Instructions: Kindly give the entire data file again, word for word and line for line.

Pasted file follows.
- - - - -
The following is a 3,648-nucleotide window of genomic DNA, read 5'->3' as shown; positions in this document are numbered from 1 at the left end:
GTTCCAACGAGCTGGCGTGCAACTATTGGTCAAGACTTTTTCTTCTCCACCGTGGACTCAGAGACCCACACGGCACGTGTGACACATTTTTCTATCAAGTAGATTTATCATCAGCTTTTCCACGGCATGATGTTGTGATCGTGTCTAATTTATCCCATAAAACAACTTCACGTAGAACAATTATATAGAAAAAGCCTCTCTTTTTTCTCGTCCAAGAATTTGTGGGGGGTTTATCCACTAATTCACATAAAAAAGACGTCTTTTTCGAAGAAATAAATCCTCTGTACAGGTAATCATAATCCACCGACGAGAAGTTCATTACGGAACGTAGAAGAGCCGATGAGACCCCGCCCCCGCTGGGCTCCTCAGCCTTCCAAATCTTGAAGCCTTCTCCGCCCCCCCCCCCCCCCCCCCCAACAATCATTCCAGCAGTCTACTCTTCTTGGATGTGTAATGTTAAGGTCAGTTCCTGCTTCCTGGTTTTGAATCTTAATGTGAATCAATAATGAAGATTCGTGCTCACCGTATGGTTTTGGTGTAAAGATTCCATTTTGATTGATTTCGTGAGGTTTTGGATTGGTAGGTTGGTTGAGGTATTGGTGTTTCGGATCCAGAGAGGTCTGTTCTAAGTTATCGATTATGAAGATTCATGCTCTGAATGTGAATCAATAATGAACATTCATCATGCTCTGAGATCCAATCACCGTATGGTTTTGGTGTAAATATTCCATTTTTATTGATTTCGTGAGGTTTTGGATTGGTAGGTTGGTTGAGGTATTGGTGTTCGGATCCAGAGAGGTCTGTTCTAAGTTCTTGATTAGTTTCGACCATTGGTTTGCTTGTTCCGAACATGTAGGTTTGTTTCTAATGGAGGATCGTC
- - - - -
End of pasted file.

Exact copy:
The following is a 3,648-nucleotide window of genomic DNA, read 5'->3' as shown; positions in this document are numbered from 1 at the left end:
GTTCCAACGAGCTGGCGTGCAACTATTGGTCAAGACTTTTTCTTCTCCACCGTGGACTCAGAGACCCACACGGCACGTGTGACACATTTTTCTATCAAGTAGATTTATCATCAGCTTTTCCACGGCATGATGTTGTGATCGTGTCTAATTTATCCCATAAAACAACTTCACGTAGAACAATTATATAGAAAAAGCCTCTCTTTTTTCTCGTCCAAGAATTTGTGGGGGGTTTATCCACTAATTCACATAAAAAAGACGTCTTTTTCGAAGAAATAAATCCTCTGTACAGGTAATCATAATCCACCGACGAGAAGTTCATTACGGAACGTAGAAGAGCCGATGAGACCCCGCCCCCGCTGGGCTCCTCAGCCTTCCAAATCTTGAAGCCTTCTCCGCCCCCCCCCCCCCCCCCCCCAACAATCATTCCAGCAGTCTACTCTTCTTGGATGTGTAATGTTAAGGTCAGTTCCTGCTTCCTGGTTTTGAATCTTAATGTGAATCAATAATGAAGATTCGTGCTCACCGTATGGTTTTGGTGTAAAGATTCCATTTTGATTGATTTCGTGAGGTTTTGGATTGGTAGGTTGGTTGAGGTATTGGTGTTTCGGATCCAGAGAGGTCTGTTCTAAGTTATCGATTATGAAGATTCATGCTCTGAATGTGAATCAATAATGAACATTCATCATGCTCTGAGATCCAATCACCGTATGGTTTTGGTGTAAATATTCCATTTTTATTGATTTCGTGAGGTTTTGGATTGGTAGGTTGGTTGAGGTATTGGTGTTCGGATCCAGAGAGGTCTGTTCTAAGTTCTTGATTAGTTTCGACCATTGGTTTGCTTGTTCCGAACATGTAGGTTTGTTTCTAATGGAGGATCGTC